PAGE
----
Sarah Roberts is a Palo Alto, California-based linguist and has been investigating the linguistic history of Hawai‘i for over 20 years. She is working on a book about the languages of Hawai‘i for Cambridge University Press. Prior to taking part in a Zócalo/Daniel K. Inouye Institute “Talk Story” event titled “Will Pidgin Survive the 21st Century?,” which took place at Artistry Honolulu in Honolulu, Hawai‘i, Roberts visited the green room and shared her thoughts on the most difficult thing about being an linguist, her favorite place to eat in Palo Alto, and what she’d do with one more hour in the day.
What’s the best book you’ve read in the past year?
I read a lot of technical linguistics books, but I’m interested in other nonfiction. Gosh, I wish I could give a good answer. I was reading through Killer Show, which is a story about the Station Fire that happened a few years ago, in 2003 or so.
What’s your favorite place to eat in Palo Alto?
I like eating at SAJJ, which is a Mediterranean restaurant. I like that food so much that I’ve actually been making their salads at home. I get a chicken, and I make a pomegranate chicken, and then I get cauliflower, and I make the whole thing. So I guess that’s my favorite place.
Do you have a favorite Hawaiian pidgin phrase?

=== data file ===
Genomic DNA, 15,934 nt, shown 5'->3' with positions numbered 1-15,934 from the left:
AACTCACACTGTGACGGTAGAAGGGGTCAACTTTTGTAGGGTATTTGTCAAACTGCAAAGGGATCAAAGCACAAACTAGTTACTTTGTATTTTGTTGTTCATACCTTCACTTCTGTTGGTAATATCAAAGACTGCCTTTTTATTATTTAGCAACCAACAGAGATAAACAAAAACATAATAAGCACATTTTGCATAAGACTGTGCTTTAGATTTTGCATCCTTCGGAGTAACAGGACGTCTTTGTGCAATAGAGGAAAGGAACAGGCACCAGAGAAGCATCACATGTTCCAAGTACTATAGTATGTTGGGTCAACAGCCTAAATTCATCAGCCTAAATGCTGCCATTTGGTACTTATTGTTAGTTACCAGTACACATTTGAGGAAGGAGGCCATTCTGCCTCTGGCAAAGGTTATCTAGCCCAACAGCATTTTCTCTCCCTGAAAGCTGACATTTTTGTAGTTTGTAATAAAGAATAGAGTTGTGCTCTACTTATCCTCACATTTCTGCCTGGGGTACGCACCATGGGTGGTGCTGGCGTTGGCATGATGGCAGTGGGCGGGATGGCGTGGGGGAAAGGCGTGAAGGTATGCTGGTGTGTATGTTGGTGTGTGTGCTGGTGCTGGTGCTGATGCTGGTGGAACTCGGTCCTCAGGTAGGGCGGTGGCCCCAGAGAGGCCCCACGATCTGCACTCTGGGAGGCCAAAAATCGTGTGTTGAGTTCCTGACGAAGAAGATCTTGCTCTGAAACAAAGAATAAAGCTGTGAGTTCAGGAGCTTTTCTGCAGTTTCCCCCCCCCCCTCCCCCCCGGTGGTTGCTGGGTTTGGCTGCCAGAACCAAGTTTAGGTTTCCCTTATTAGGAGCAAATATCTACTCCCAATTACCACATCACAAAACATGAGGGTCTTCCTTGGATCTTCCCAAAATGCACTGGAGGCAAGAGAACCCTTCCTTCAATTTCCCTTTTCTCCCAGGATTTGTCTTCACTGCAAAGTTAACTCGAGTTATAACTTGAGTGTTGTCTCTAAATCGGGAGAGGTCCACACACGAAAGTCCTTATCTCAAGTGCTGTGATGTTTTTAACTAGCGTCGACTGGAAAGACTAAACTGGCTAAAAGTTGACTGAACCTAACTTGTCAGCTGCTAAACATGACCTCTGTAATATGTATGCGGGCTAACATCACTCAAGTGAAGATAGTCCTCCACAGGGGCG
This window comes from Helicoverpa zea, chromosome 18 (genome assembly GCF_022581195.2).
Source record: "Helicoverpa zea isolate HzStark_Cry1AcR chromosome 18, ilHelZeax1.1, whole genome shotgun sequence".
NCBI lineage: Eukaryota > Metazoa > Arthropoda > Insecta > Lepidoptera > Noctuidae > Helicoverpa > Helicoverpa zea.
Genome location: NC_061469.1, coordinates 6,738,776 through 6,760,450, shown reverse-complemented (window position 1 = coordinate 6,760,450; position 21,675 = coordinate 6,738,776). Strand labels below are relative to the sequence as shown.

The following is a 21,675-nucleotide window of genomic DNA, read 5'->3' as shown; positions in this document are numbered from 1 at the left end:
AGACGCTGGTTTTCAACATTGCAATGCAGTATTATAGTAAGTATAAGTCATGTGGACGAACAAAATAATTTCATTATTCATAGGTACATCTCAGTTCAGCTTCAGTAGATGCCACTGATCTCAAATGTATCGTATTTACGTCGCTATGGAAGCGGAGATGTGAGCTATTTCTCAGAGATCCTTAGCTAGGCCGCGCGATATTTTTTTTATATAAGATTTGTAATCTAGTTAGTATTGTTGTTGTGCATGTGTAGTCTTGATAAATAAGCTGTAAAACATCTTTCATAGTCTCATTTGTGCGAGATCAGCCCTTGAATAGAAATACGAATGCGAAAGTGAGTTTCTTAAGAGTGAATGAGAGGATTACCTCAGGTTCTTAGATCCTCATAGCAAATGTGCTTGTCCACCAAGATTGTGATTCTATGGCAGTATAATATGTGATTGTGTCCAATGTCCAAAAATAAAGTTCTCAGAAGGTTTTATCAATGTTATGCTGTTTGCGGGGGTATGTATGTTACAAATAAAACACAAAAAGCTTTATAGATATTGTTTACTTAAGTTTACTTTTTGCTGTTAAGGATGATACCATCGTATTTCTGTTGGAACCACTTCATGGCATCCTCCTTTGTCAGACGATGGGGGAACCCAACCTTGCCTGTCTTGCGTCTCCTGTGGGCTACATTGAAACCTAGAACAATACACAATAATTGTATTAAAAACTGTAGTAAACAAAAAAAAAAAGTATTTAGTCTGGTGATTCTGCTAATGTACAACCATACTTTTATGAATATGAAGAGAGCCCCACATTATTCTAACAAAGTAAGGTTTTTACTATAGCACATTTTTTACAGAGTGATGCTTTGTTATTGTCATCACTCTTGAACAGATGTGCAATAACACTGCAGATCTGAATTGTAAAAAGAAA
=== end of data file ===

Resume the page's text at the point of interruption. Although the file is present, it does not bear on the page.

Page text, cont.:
I love “go for broke,” because that is one of the few pidgin phrases that actually has entered into English around the world. It’s probably the most successful feature from Hawaiian Creole.
What’s the most surprising thing you’ve learned about Hawaiian pidgin?
About 50 percent of the population during pidgin’s development period were people of Japanese ancestry, so it’s surprising that the actual grammatical features of the language largely come from Hawaiian, Chinese, and Portuguese. There’s a lot of lexicon [vocabulary], there’s a lot of discourse markers [linking words], a lot of other things that come from Japanese, but a lot of the grammatical features don’t reflect the Japanese influence system. I’ve always found that interesting, and I have several thoughts on why that could be.
What’s the most difficult thing about being a linguist?
Oh, well, aside from people assuming that you learn lots of languages. I mean to really understand the history of pidgin, for instance, you have to learn a lot about the structures of other languages that influence pidgin, and you also need to understand a lot of social history and political history because that all ties in together. So, it really involves work in a lot of different fields of study.
What would you do if you had one more hour in the day?
If I had another hour in the day, I’d be able to write more papers, because as an academic, it all just piles up.
What profession would you like to practice in your next life?
Probably not that much different from what I do now, but I always have these other interests in history. I would love to be an archaeologist. I’m also interested in astronomy.
What advice do you give students who are considering going into academia?
Students need to follow what they find interesting and find where their talents can be best used.
What do you consider beautiful?
Family, and a good song.
What teacher or professor changed your life, if any?
My adviser at Stanford, John Rickford. He’s actually retiring this year. He had a real profound impact on me both theoretically and as well as a mentor. Definitely him.